The primary job of your kidneys is flushing all that bad stuff — bodily wastes and toxins— out of your body. When they are working like they are supposed to, it is beneficial to virtually every part of you, from the skin to the inner depths of your digestive system. Conversely, when disease attacks your kidneys, just about all of your bodily functions are vulnerable and with chronic kidney disease you’ll be fighting for your health on many fronts.   

What bodily functions are adversely affected and how?

Your Cardiovascular System…

Kidney disease may inflict widespread damage to the cardiovascular system resulting in a heart attack or a stroke, the cardiovascular system is comprised of your heart and circulatory system, but it also impacts the lungs and even body tissue. All of the preceding may get stressed out by kidney failure as fluid builds up around them, and that imposing force on the heart may lead to increased blood pressure. Urea, the toxic chief component of urine, with the loss of kidney function, floods the body. The result might then be inflammation of the protective sac around the heart and large blood vessels called the pericardium. That’s not all. Hypertension and atherosclerosis may result as blood vessels are damaged by fluid and salt build-up

Speaking of the circulatory system…

So how are your blood and the network that circulates it throughout the body affected by kidney disease or failure? Then worst-case scenario could be organ and heart failure without immediate and effective medical attention. It might start with anemia and iron deficiency, further deteriorating your overall health and compromising the immune system that gives you the oomph to fight back. Anemia itself not only saps your strength and causes overwhelming fatigue, but you may struggle to breathe, and feel dizzy.

Bones, muscles and joints aren’t immune…

The skeletal and musculoskeletal system can be robbed of the calcium content of its bones as kidney disease progresses due to the heightened levels of the parathyroid hormone.  The bones might then be thinned, weakened and misshapen. These side effects are more common in post-menopausal women and the elderly.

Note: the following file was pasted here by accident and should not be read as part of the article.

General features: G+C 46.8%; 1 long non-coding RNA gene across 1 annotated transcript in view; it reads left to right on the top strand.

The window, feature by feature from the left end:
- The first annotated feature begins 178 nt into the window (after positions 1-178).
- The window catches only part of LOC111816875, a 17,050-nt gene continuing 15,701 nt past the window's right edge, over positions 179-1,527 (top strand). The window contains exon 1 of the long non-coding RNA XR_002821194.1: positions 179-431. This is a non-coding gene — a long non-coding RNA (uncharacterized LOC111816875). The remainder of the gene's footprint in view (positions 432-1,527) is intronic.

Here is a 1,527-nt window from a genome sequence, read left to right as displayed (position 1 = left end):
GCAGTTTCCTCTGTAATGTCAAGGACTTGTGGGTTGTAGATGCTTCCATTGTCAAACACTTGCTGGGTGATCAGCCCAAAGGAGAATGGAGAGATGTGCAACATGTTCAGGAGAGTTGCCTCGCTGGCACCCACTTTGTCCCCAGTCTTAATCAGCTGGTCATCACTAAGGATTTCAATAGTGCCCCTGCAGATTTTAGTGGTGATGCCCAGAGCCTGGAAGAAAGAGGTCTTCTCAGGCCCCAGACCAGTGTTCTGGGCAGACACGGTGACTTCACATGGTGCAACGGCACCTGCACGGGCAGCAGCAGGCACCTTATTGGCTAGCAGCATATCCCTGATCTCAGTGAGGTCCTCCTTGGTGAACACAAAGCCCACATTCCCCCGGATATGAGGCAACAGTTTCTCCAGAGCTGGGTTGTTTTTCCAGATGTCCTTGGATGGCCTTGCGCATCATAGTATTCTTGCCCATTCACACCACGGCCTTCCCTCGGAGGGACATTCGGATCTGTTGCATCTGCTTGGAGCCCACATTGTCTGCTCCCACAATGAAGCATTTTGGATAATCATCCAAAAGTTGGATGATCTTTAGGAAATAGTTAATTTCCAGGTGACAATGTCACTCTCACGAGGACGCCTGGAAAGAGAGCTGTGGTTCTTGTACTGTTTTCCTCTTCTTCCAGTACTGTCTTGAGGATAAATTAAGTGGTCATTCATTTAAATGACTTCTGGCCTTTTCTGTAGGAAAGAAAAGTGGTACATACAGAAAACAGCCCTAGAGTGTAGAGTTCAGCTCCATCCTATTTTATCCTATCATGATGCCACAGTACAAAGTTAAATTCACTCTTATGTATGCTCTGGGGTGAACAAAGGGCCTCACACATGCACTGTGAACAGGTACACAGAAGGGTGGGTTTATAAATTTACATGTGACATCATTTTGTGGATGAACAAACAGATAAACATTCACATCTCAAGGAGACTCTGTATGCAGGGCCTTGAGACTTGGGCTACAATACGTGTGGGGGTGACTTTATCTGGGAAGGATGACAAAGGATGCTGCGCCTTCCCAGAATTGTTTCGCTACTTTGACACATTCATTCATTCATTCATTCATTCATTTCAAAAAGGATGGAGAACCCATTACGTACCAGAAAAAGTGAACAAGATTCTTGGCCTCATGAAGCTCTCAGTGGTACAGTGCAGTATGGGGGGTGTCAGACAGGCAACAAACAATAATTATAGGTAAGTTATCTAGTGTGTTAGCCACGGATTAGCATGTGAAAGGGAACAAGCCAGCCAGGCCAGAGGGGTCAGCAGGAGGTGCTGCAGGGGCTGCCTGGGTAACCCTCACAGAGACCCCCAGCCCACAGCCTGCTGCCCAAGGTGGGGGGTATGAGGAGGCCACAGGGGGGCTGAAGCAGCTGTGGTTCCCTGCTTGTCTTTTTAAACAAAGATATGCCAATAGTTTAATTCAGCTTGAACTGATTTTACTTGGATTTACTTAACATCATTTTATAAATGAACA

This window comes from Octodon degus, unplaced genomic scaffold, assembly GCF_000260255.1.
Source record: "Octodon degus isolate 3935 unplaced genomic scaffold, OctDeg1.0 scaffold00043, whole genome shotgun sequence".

Kidney disease leads to high levels of parathyroid hormone, which in turn draws out the calcium content from the bones, thereby making the bones thin, weak, and malformed because of the mineral imbalance. The risk is greater for women who are post-menopausal and the elderly. Accumulation of amyloid protein within the joints and tendons, resulting in amyloidosis, is a consequence of kidney failure and in the source of ongoing pain and stiffness.

Mineral Imbalance Even Affects Skin…

Kidney disease and the subsequent loss of calcium and phosphorous interferes with the normal status of the integumentary system, the skin that is supposed to protect the body.  This mineral imbalance is exacerbated is harmed due to the imbalance of minerals including calcium and phosphorus by the parathyroid hormone drawing calcium from the bones. The skin becomes a minefield of irritation and inflammation, triggering itching and scratching, especially on the back, chest, legs and hands.  This condition can become so severe that the skin is damaged by cuts, cores and other wounds from scratching the itching from this condition.

It’ll Ruin Your Appetite…

That urea we mentioned before that can play so much havoc with your heart and blood vessels? Elevated levels of it are known culprits for gastrointestinal woes, thanks to kidney disease. Loss of appetite might be the least problematic of its symptoms. One of the things you may find impossible to stomach are the minerals you’ll need to assuage problems like nausea and vomiting, diarrhea, peptic ulcers and an unappetizing taste in your mouth.

Keeping You Awake Nights…

With kidney failure you’ll be hard-pressed to get the rest you so desperately need because it could interfere with the Circadian cycle. You won’t be able to sleep and, if you do, you won’t be able to stay asleep. As if that isn’t enough to keep you awake, there is a likelihood of restless leg syndrome. Even it you get to sleep, breathing problems and sleep apnea, often related, will make it far from restful. You’ll wake up feeling like you never went to sleep at all. During your waking hours, you’ll discover that even normal activities are a struggle, because you’ll probably be exhausted. Your damaged immune system will make you vulnerable to other illnesses.

It’s Enough to Make You Depressed…

And who wouldn’t be nervous and irritable dealing with all the aforementioned? So kidney disease and all its side effects will probably take their toll on your nervous system. Depression would seem inevitable— again making you less effective in the daily demands of living and working.